Due to a scheduling deadline I had to turn over a proposed script within three days. I got the green-light and started assembling the team. One of the hardest parts was casting the film… it took about two to three months of searching until a friend fatefully introduced me to famed Japanese actress Miho Nikaido, best known for her staring role in the cult-classic film “Tokyo Decadence”. She’s an amazingly kind person and I was just in awe when I first met her. I showed her my sketches and shared my vision and she had enough faith to sign on.

One hard lesson I learned is that Film is Expensive ! Very, very Expensive! I had a modest budget awarded to me from Channel 4 but I more than tripled that budget, personally financing an overwhelming majority of the production. It’s a risk and investment I feel was worthwhile.

Perhaps the hardest challenge so far has been simply trying to find support and exposure for the project. It’s been truly humbling. Sites like 1.4 do such a great service by shining a spotlight on works of film that aren’t just LOL CAT videos. Finding your audience is immensely hard and I’m still trying to figure that out. We were blessed to be awarded a Vimeo Staff Pick and that’s been a dream for myself and my team. Seriously though, I probably should have added some cats to this 😉

What was behind your decision to shoot in black and white – was there any debate or did you instinctively know how you wanted to shoot and art direct the film?

No debate there. It’s an aesthetic that informs much of my work and while we shot everything in color and the footage looked amazing I ultimately made the call to stick with my original treatment. Also, much of my work is about reductionism, iconography and symbolism; having the piece in black & white not only visually spoke to my oeuvre but also narratively tied into the theme of Duality which is a focus of the film.

You seem to have an intimate understanding of Japanese culture – as an Argentinian living in New York where does this love for Japan come from?

I was fortunate to live, study and work in Tokyo for a little under a year while in school. I studied at Temple University of Japan and ended up interning at MTV Japan for a bit. While there I studied Japanese Calligraphy with a true master of the art form, Yukia Kondo. I’d always felt a spiritual connection to Japanese culture and in particular to their aesthetic tradition. It’s really like none other in the world.

It’s interesting as this work is sort of an amalgamation of my cultural background and various cultural experiences. I’m interested in collisions, be they collisions of cultures, of language, of systems and aesthetics… I think that from those collisions arises something new and unique. I hope some of that comes through in this film.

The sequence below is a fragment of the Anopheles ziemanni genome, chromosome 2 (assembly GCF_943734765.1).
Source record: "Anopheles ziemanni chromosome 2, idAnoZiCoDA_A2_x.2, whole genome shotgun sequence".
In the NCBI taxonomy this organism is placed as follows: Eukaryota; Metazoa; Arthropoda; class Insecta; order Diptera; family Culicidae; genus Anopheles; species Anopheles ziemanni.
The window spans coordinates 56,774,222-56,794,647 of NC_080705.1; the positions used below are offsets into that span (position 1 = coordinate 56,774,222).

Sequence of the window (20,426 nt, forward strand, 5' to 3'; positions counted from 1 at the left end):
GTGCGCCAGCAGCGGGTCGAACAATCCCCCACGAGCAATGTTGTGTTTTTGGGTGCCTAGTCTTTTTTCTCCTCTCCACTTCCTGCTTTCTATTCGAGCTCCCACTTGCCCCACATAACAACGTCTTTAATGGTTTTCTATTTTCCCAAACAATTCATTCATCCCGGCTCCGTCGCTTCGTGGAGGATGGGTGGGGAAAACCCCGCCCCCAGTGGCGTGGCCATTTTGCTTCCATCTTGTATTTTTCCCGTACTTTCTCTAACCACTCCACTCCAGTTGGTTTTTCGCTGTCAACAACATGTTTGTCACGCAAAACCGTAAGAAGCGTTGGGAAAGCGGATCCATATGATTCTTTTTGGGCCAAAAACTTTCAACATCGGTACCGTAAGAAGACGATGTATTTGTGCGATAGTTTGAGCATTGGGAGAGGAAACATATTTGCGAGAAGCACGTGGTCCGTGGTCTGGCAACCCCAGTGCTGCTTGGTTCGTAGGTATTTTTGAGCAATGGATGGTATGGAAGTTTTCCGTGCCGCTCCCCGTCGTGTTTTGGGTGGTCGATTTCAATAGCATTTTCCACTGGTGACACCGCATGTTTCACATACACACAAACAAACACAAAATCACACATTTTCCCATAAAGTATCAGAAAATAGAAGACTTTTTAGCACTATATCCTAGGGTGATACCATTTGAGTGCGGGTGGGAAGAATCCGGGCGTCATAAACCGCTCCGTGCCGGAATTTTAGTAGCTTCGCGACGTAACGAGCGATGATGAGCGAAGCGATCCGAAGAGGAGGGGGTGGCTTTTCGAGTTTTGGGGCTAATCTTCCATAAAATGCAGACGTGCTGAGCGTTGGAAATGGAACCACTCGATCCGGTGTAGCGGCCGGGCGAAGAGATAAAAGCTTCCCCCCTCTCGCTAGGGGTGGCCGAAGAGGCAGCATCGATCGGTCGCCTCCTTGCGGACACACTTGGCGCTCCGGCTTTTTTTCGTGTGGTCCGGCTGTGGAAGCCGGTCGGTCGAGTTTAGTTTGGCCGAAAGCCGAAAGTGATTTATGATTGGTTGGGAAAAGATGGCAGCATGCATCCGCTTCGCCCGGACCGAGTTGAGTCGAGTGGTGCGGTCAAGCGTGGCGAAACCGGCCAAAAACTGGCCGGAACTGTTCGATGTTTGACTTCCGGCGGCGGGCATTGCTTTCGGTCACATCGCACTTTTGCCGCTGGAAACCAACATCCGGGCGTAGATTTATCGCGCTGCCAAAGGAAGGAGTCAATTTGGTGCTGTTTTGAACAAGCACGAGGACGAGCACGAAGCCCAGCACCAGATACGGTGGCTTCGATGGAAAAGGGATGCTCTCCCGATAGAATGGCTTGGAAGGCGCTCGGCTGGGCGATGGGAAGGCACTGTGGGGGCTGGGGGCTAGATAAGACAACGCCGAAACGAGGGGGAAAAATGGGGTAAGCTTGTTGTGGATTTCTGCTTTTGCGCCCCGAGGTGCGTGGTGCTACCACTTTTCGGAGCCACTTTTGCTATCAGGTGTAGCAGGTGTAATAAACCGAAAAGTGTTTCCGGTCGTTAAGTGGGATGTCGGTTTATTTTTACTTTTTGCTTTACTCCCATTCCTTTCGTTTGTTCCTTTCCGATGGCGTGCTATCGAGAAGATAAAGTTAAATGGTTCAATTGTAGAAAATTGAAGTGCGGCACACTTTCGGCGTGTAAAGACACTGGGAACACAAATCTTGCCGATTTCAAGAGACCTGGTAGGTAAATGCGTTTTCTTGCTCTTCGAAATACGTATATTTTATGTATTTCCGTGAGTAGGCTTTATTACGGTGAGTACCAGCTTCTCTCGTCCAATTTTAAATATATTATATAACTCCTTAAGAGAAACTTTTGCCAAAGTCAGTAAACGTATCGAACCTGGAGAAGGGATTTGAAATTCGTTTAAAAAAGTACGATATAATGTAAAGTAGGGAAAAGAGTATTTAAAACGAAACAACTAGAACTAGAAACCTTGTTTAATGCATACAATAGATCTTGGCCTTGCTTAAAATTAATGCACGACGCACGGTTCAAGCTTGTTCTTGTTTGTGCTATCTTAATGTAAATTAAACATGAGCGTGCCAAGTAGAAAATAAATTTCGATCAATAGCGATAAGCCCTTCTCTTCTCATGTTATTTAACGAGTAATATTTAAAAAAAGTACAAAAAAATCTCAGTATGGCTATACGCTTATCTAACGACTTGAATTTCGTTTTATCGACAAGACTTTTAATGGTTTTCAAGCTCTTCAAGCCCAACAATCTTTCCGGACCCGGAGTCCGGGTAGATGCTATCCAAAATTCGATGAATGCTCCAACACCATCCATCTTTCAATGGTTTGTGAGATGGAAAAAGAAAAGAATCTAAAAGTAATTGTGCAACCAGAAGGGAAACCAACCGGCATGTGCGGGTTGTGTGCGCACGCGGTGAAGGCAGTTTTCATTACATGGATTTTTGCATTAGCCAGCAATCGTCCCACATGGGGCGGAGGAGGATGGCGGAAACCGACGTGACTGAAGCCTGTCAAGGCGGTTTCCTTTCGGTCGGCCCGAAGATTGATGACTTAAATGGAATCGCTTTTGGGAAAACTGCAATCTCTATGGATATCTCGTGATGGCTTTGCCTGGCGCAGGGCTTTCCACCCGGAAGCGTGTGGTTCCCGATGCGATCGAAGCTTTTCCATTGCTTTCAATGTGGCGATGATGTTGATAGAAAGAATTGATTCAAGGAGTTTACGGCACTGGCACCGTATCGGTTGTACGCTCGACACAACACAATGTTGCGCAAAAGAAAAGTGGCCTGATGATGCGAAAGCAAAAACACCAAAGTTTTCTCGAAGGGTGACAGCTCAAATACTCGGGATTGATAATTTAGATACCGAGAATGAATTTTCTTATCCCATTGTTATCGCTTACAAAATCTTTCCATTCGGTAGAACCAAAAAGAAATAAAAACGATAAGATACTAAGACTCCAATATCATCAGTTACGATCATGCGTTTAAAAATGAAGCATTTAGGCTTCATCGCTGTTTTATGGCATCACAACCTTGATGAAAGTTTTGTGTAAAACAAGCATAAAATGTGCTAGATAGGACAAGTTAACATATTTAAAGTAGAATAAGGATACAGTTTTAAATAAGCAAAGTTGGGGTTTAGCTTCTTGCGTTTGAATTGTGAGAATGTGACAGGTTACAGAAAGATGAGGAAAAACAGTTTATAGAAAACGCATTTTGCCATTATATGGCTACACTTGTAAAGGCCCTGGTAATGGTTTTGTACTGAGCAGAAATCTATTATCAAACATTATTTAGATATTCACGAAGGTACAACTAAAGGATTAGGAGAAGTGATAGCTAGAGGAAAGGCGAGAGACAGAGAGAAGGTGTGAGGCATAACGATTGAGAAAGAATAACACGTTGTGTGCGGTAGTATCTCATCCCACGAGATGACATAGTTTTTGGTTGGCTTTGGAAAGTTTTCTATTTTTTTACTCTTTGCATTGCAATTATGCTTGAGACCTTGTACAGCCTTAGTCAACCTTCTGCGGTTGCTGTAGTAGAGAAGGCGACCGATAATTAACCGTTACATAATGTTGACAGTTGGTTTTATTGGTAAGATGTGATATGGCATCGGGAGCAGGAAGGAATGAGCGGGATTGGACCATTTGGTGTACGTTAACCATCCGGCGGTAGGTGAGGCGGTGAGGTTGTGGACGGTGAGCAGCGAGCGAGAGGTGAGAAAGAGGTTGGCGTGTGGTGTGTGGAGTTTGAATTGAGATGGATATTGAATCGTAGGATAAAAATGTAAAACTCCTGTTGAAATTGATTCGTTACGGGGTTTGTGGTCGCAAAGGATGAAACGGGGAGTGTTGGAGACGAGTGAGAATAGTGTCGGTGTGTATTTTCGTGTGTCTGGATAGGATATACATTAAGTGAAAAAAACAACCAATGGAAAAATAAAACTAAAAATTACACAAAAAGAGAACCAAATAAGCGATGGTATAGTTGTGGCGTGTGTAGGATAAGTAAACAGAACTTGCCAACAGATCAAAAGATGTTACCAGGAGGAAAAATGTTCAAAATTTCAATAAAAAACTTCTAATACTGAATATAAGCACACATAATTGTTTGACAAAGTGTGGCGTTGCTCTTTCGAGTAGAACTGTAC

In terms of film work, what’s next?

Believe it or not, I’m writing this interview from the middle of the Mojave Desert. I’m here shooting a new video which I’d just recently written the treatment for. I’ve been working with Grammy award-winning DJ Skrillex and his label OWSLA on one of their key new groups, Phuture Doom. This project is shaping up to be something truly stunning. We’ve shot everything with some cutting edge equipment in a breathtaking landscape and environment. Really excited for this project to be a follow-up to Scriptura Vitae as it’ll be something completely different.

Beyond that I’m working on a music video for my music project SANTINO with noted DJ and Producer Luca Venezia ( Drop The Lime, Curses.) I love the platform of music videos as they allow for some truly memorable moments to be created in a short amount of time.

I’m also looking to move into shooting more film for fashion as I think there’s a lack of concept in a lot of what saturates the market place and I’d love to inject a detailed, researched and hand-crafted approach.

I know I say this a lot but I feel truly blessed to have been given this opportunity to work in film and I know after all the hard lessons learned that this is something that I truly love and enjoy and I’m excited to continue to ply my craft and explore the medium.

Credits

Director: Aerosyn-Lex Mestrovic

Co-Director & Editor : Shane Annas
Creative & Visual Effects : Fake Love
Director of Photography : Peter Trilling
Sound Design & Score : Steve Milton | Listen

Starring : Miho Nikaido & Maki Shinagawa

Original Music by : Diplo
Featuring “Parallel World” by : Actress
With “Geisha” by : Plaitum
Additional Production by : Derek Allen

Gaffer : Jason DeJesus
Grip : Byan Landes
Swing : Tim Farrell
Props : Curtis Oliveria
Asst. Camera : Andrew Baxter
DIT : Bob Rodriguez

Title Sequence & Credits by : Apollo Baldoz
Stills Photography : Nima Ansari
Second Unit Camera : Rylan Scherer

– Shot Entirely on RED –

Hair & Make-Up and Styling by :
Alshonda Michaux
Rebecca Barton

Production Supervision by : Terence Teh | Earnest Endeavours